So how does a mother know she's invested? Aside from pure food survival reasons, nursing evolved as a mechanism to promote attachment, both from baby to mother, and mother to child. Maternal attachment, or investment, is often overlooked, but it is a critical piece in the postpartum puzzle. 

According to Hrdy, the two to three day (or so) period before milk "comes in" is a reflection of the limited time period mothers had to decide whether or not they would invest in their child. After nursing begins, and the oxytocin starts flowing, few mothers are able to leave the child behind regardless of fitness implications.  This might also explain why women who are highly stressed have more issues with milk supply (though the vast majority never have supply issues if they nurse on demand). Wasting valuable milk and fat stores on a child not likely to survive because of an extremely stressful environment would have been a historically poor decision and may have been the only time that lower milk supply would have made sense. 

While infants are hardwired to attach automatically for their own survival, our investment is based on environmental conditions. Deciding not to breastfeed is an evolutionarily unexpected phenomenon that can lead to a cascade of PPD symptoms in a mother whose body believes that she cannot invest in the child or that she no longer has an infant to care for at all. The maternal return to work, where mothers are gone for far longer than would be expected even in cooperative breeding situations, may also lead these innate systems to believe that you are quite suddenly childless, triggering a barrage of depressive symptoms including PPD (This issue is discussed more in Mom Alert: How Contemporary Views of Attachment Can Cause Guilt (and why they might be wrong). 

Regardless of biological cause, there is a blind spot for many women surrounding the emotional consequences of choosing not to breastfeed. And let me be clear, this is not to say that every women who chooses formula will develop PPD. Postpartum Depression happens to breastfeeding moms too; it's not an all or nothing thing. This is only to say that choosing not to nurse may increase risks, not only for developing PPD in the first place, but also for having more severe symptoms.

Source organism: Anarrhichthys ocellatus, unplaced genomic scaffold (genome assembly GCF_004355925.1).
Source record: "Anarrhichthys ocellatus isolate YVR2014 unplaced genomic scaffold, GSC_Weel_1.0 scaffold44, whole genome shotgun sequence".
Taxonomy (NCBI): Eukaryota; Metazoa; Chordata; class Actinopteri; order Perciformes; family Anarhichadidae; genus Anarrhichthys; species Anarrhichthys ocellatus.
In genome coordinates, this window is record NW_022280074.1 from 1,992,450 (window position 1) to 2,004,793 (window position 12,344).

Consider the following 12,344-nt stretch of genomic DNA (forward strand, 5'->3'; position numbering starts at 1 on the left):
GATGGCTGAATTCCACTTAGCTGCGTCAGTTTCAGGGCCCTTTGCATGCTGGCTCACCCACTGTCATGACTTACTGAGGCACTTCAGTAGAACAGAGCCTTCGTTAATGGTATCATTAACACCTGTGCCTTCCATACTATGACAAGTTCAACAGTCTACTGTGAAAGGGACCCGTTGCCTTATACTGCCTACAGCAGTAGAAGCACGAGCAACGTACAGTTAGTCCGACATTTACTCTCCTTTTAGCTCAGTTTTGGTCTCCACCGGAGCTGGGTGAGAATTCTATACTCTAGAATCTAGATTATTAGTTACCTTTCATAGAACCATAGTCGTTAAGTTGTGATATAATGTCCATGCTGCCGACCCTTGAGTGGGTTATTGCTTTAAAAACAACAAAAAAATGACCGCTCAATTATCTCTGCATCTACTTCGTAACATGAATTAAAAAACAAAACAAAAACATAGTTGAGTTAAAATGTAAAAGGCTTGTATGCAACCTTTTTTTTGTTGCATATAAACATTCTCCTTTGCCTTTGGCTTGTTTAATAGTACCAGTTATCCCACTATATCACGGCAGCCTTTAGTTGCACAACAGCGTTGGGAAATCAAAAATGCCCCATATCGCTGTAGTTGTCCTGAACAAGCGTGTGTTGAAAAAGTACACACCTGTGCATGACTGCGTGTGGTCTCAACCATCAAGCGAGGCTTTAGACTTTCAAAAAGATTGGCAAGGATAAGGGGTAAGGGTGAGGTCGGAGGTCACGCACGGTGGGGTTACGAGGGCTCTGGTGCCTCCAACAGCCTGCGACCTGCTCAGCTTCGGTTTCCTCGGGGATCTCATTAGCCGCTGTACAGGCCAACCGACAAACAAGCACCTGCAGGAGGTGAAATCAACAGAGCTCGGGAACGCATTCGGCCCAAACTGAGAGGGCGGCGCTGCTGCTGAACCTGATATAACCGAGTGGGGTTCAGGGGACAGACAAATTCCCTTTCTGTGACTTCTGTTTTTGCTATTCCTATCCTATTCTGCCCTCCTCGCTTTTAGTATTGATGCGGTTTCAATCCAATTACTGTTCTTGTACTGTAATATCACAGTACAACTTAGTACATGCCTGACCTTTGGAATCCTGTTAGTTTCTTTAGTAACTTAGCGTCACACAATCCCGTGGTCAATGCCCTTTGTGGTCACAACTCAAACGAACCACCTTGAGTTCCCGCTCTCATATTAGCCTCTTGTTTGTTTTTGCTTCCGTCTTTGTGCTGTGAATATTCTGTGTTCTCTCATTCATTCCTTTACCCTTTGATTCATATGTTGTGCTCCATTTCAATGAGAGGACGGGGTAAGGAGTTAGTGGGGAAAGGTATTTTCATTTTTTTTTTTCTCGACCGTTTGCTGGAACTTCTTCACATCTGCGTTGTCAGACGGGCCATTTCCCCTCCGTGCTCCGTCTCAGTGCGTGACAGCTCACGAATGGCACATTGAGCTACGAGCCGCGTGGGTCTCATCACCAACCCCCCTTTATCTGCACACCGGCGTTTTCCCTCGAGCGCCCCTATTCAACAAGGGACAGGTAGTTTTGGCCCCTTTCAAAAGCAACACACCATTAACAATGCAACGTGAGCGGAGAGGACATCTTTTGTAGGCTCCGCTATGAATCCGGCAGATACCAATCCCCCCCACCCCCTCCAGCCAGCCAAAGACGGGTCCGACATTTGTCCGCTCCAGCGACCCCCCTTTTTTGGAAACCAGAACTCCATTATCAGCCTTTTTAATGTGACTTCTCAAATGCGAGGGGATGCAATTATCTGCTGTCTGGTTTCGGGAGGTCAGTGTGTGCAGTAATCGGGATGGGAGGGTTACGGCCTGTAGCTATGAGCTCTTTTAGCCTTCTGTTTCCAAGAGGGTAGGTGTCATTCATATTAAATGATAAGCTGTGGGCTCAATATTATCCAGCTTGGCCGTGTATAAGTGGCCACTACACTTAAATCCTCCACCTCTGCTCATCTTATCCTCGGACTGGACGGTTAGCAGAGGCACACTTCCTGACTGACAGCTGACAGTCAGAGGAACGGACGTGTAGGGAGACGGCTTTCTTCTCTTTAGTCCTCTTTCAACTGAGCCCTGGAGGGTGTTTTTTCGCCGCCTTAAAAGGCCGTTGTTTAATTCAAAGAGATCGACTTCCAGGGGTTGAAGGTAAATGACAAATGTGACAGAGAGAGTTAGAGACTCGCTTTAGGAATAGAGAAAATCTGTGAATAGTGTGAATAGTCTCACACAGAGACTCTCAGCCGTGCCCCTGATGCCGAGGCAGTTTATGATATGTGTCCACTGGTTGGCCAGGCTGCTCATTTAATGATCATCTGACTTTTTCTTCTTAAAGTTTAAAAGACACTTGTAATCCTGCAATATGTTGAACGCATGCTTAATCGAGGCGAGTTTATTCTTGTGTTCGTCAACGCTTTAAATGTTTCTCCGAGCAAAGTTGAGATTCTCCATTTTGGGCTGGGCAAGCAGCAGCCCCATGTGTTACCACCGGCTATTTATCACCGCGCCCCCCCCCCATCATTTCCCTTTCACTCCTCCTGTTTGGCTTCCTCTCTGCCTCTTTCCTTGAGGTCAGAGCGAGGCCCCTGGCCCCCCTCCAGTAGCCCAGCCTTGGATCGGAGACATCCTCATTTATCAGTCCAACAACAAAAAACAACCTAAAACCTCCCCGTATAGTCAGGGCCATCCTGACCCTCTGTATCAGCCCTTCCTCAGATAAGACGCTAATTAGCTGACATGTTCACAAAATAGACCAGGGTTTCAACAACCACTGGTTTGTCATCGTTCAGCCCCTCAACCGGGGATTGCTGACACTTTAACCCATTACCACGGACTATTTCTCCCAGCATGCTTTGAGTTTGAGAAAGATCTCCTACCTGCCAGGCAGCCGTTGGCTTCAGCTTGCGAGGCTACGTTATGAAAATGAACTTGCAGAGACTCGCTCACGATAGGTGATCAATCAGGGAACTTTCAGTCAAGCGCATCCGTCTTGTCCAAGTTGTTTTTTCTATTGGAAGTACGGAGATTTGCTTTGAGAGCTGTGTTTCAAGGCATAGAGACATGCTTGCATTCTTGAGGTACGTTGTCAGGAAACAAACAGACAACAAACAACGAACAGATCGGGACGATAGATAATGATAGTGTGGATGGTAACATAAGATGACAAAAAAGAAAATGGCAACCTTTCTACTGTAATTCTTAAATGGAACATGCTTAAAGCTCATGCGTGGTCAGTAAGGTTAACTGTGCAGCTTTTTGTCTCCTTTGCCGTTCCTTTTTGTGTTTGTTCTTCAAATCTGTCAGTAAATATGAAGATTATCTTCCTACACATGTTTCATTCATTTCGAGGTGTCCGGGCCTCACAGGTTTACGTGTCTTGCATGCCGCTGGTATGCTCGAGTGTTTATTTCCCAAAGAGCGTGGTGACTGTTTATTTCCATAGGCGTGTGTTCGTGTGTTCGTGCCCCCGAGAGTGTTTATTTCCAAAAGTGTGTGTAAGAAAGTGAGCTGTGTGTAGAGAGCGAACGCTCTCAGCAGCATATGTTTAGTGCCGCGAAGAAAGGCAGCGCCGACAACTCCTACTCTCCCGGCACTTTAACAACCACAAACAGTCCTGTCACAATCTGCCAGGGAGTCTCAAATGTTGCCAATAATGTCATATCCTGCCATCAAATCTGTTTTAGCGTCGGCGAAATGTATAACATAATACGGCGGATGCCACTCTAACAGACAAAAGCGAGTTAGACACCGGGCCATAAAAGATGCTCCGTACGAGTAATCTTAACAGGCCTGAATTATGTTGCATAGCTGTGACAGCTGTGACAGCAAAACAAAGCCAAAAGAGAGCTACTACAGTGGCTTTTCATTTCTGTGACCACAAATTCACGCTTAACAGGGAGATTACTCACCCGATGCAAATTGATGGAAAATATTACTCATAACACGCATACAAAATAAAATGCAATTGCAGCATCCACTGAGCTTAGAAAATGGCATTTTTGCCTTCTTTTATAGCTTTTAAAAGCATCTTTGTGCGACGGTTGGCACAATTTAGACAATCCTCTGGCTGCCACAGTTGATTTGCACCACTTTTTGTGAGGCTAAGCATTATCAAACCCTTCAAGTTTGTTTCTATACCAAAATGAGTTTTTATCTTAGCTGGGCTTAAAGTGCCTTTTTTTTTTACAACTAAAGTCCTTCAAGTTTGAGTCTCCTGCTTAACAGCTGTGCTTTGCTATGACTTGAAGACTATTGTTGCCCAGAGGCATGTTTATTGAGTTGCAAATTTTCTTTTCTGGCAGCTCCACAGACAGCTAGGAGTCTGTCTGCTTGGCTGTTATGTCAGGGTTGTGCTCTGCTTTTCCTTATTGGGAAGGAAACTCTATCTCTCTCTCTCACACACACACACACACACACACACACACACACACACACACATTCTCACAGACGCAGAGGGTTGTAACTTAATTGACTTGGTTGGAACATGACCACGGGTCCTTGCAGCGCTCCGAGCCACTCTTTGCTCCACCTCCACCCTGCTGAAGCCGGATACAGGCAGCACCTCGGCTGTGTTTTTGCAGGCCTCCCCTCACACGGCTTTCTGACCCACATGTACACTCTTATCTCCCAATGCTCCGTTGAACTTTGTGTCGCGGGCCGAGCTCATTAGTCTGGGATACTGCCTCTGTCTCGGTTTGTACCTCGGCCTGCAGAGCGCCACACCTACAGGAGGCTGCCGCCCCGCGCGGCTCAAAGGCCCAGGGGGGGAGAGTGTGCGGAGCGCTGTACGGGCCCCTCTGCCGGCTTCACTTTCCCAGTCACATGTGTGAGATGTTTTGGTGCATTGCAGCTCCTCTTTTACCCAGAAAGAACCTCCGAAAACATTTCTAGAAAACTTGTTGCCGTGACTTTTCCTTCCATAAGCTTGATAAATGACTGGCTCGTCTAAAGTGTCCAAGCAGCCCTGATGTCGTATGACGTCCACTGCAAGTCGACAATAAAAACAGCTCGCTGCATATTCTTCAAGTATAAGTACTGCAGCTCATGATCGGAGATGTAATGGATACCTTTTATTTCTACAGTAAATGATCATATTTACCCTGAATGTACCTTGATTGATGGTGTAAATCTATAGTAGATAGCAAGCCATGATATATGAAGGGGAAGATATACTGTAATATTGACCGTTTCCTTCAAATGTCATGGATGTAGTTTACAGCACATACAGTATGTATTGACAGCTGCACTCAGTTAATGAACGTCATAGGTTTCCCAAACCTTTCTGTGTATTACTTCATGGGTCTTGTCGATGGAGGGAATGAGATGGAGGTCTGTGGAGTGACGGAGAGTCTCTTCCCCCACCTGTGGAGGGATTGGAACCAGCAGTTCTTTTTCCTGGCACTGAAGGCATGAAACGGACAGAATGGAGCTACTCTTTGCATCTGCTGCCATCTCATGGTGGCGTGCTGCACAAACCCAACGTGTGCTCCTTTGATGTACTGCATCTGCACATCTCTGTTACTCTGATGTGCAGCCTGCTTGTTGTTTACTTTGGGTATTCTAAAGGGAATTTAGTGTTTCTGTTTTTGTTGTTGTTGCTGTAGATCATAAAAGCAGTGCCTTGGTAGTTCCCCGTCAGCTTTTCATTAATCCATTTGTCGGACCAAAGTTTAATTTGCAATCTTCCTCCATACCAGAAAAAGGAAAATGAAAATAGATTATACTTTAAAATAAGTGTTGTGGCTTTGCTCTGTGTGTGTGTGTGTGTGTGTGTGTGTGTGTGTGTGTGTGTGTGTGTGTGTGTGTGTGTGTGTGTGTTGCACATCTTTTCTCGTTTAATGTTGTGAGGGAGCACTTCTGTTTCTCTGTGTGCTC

Women who choose formula clearly must be able to do so, and should not be subject to shaming or any other negativity for such choices. However, women may wish to weigh the potential emotional impact of feeding choices, particularly those with a history of anxiety or depression.  

Related Posts:

Citations

1. http://www.ncbi.nlm.nih.gov/pubmed/22978082
2. http://www.ncbi.nlm.nih.gov/pubmed/22952547
3. http://www.amazon.com/Mother-Nature-Maternal-Instincts-Species/dp/0345408934
4. http://www.ncbi.nlm.nih.gov/pubmed/19994742 
5. http://www.ncbi.nlm.nih.gov/pubmed/22621668
6.http://www.researchgate.net/publication/51472545_Early_breastfeeding_experiences_and_postpartum_depression/file/d912f50c754497bb58.pdf
7. http://europepmc.org/abstract/MED/22621668




Topic-Relevant Resources

Mother Nature
Women, sex, competition, cooperative breeding and monkey heirarchies.

This Isn't What I Expected [2nd edition]: Overcoming Postpartum Depression
A great guide on combatting postpartum depression. You're not alone.

The Mother-to-Mother Postpartum Depression Support Book
A book on postpartum depression written by mothers, for mothers.

The Postpartum Husband: Practical Solutions for living with Postpartum Depression
A concise, practical guide full of useful information for the loved ones of those suffering with PPD

The Womanly Art of Breastfeeding
Information on breastfeeding practices, including how to do it and advice for breastfeeding problems

Mothering Through the Darkness: Women Open Up About the Postpartum Experience
Beautiful insight into the postpartum experience, this book uses personal essays to explore postpartum depression.